The admiral in charge of Navy special operators will decide whether to revoke the tridents for Eddie Gallagher and other SEALs involved in the Navy's failed attempt to prosecute Gallagher for murder, a defense official said Tuesday.
The New York Times' David Philipps first reported on Tuesday that the Navy could revoke the SEAL tridents for Gallagher as well as his former platoon commander Lt. Jacob Portier and two other SEALs: Lt. Cmdr. Robert Breisch and Lt. Thomas MacNeil.
The four SEALs will soon receive a letter that they have to appear before a board that will consider whether their tridents should be revoked, a defense official told Task & Purpose on condition of anonymity.
A military jury found Gallagher not guilty of killing a wounded ISIS fighter in 2017, but the SEAL was convicted of posing for a picture with the dead man. Gallagher had been sentenced to be reduced one rank to first class petty officer, but President Donald Trump recently ordered that the Navy restore him to the rank and pay grade of chief petty officer.
At the board, the SEALs will be informed of the violations they are accused of and be given the opportunity to respond, the official said. The board members will make a recommendation for action that will go to Rear Adm. Collin Green, the head of Naval Special Warfare Command, who will make a final decision on the SEALs' tridents.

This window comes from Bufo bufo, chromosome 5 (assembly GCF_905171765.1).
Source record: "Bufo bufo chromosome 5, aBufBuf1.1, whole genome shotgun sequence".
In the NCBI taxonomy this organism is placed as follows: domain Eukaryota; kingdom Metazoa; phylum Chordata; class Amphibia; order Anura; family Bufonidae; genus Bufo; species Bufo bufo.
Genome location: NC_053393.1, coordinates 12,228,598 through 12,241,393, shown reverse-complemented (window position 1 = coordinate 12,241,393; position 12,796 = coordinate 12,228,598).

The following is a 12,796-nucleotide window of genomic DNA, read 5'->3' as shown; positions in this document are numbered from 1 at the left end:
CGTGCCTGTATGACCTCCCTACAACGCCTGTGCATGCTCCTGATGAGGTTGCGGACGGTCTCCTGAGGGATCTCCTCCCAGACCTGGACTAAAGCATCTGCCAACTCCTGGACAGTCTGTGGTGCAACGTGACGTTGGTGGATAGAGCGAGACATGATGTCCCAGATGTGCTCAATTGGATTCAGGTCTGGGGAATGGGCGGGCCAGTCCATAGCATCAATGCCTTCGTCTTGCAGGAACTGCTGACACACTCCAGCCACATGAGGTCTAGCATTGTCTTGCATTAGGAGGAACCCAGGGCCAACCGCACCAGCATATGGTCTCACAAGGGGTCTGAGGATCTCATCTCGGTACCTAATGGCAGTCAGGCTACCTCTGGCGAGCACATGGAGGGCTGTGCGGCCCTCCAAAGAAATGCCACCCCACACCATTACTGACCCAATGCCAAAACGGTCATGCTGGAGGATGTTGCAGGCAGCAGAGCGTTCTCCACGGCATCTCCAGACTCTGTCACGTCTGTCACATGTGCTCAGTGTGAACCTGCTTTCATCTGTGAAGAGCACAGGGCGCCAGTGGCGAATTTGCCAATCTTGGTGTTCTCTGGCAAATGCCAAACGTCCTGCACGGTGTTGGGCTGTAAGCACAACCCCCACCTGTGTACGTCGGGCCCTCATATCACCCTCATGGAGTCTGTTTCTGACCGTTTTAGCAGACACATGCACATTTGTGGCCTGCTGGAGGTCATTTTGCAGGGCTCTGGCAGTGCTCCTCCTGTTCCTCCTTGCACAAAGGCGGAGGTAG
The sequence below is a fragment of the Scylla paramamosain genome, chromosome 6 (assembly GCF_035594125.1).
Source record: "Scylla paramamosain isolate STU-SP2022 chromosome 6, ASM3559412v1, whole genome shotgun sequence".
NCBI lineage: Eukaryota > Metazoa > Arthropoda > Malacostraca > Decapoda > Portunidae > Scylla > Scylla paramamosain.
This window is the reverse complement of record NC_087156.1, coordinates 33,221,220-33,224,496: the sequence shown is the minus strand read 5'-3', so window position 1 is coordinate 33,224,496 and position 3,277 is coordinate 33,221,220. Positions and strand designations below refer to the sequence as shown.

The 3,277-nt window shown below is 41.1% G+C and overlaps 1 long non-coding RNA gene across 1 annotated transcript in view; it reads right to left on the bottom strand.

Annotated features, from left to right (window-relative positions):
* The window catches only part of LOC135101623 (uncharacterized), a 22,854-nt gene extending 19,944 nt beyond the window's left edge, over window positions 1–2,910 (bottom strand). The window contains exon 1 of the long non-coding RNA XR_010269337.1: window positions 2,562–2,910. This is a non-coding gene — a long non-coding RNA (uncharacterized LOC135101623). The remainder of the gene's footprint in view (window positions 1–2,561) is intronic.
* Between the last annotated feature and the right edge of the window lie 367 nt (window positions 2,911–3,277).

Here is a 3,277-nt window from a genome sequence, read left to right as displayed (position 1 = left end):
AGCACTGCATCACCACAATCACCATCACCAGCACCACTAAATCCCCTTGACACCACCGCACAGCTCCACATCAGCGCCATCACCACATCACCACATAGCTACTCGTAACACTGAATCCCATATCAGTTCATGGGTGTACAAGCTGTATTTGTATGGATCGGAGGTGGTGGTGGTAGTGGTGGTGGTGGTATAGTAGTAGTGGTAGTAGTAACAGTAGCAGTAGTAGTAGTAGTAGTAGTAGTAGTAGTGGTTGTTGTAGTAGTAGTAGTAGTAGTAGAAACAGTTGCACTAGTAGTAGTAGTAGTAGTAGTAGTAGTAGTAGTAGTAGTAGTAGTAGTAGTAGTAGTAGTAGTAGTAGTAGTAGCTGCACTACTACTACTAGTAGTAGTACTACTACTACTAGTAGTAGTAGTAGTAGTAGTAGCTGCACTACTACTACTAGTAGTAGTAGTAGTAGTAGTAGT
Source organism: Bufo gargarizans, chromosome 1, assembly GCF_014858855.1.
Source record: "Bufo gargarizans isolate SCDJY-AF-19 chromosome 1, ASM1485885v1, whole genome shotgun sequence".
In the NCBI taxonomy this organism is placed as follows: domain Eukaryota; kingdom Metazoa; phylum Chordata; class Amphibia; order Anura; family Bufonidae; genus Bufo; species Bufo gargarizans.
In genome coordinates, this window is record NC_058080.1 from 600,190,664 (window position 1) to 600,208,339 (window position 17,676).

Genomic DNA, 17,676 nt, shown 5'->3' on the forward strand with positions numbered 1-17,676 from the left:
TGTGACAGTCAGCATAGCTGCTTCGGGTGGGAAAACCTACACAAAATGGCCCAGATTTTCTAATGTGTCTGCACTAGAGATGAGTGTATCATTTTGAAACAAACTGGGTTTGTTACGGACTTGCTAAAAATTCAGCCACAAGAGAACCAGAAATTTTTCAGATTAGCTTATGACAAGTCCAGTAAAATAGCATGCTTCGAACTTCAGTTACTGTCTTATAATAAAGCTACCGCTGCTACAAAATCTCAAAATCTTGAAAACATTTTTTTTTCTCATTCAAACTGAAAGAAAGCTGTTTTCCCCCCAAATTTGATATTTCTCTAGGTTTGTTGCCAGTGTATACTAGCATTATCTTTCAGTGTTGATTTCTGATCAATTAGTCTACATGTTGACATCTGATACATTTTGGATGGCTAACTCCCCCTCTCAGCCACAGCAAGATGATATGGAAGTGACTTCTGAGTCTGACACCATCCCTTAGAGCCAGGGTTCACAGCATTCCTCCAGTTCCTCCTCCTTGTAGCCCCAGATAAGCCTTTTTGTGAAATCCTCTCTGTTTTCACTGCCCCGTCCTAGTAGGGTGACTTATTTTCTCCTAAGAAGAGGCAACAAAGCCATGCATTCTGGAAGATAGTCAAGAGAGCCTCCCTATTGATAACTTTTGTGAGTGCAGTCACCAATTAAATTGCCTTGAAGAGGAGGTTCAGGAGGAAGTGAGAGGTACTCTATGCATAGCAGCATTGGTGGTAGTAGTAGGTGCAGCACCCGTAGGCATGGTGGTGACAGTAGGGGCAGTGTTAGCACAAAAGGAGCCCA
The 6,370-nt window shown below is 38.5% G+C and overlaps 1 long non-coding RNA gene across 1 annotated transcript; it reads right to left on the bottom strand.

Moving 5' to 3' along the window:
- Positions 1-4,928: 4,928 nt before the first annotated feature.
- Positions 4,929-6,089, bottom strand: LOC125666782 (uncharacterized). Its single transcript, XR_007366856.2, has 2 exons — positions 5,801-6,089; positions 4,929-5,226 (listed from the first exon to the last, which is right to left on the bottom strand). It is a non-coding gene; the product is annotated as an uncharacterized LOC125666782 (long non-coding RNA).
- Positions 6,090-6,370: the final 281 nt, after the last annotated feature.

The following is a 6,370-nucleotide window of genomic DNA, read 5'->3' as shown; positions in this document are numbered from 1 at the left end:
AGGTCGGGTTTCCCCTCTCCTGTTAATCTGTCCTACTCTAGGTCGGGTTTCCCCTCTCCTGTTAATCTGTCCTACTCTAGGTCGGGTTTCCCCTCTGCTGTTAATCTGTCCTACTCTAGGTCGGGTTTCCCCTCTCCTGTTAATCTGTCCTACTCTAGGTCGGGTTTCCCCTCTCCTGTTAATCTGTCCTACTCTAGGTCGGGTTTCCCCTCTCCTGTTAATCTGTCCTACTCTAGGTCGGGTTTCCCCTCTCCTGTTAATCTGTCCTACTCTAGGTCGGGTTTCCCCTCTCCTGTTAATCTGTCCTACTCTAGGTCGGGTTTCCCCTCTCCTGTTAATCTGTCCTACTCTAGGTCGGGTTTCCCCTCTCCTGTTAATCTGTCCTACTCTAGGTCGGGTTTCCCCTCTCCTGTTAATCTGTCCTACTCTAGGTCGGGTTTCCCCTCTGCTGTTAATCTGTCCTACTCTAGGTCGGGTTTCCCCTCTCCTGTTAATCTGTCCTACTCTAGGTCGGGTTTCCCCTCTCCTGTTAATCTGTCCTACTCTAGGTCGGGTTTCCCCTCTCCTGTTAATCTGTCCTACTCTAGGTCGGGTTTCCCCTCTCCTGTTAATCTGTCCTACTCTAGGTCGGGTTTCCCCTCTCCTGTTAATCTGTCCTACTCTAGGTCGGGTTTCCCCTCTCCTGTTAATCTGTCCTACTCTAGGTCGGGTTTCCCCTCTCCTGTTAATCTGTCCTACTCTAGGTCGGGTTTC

A spokeswoman for Naval Special Warfare Command declined to say what action Green might take.
"We have implemented the President's order to restore Chief Gallagher's paygrade," said Navy Capt. Tamara Lawrence. "Commander, Naval Special Warfare Command is responsible for the Naval Special Warfare Force. He remains focused on delivering a capable, ready, and lethal maritime special operations force in support of national security objectives, which includes assessing the suitability of any member of his force via administrative processes."
Gallagher's attorney Tim Parlatore said that although the Navy has not informed him that it intends to rescind his client's trident, he knows that is what will happen because media outlets are reporting it.
"They are even reporting that the secretary of the Navy and the chief of naval operations have given their blessing to do it," Parlatore told Task & Purpose on Tuesday evening.
Both Navy Secretary Richard Spencer and Chief of Naval Operations Adm. Mike Gilday support their commanders' ability to carry out their responsibilities, including Rear Adm. Green, representatives for Spencer and Gilday said on Tuesday.
Should the Navy go through with taking away Gallagher's trident, the Navy SEAL would file a lawsuit against the service in the court of federal claims, Parlatore said.
Trump could also overrule the Navy's decision and restore Gallagher's trident, Parlatore said.
"Even having this proceeding is a direct affront, an insult, to the president by Adm. Green," Parlatore said. "I don't want to speak for the president, but if I were sitting in the White House, not only would I restore , but I'd have Adm. Green arrested and court-martialed for insubordination."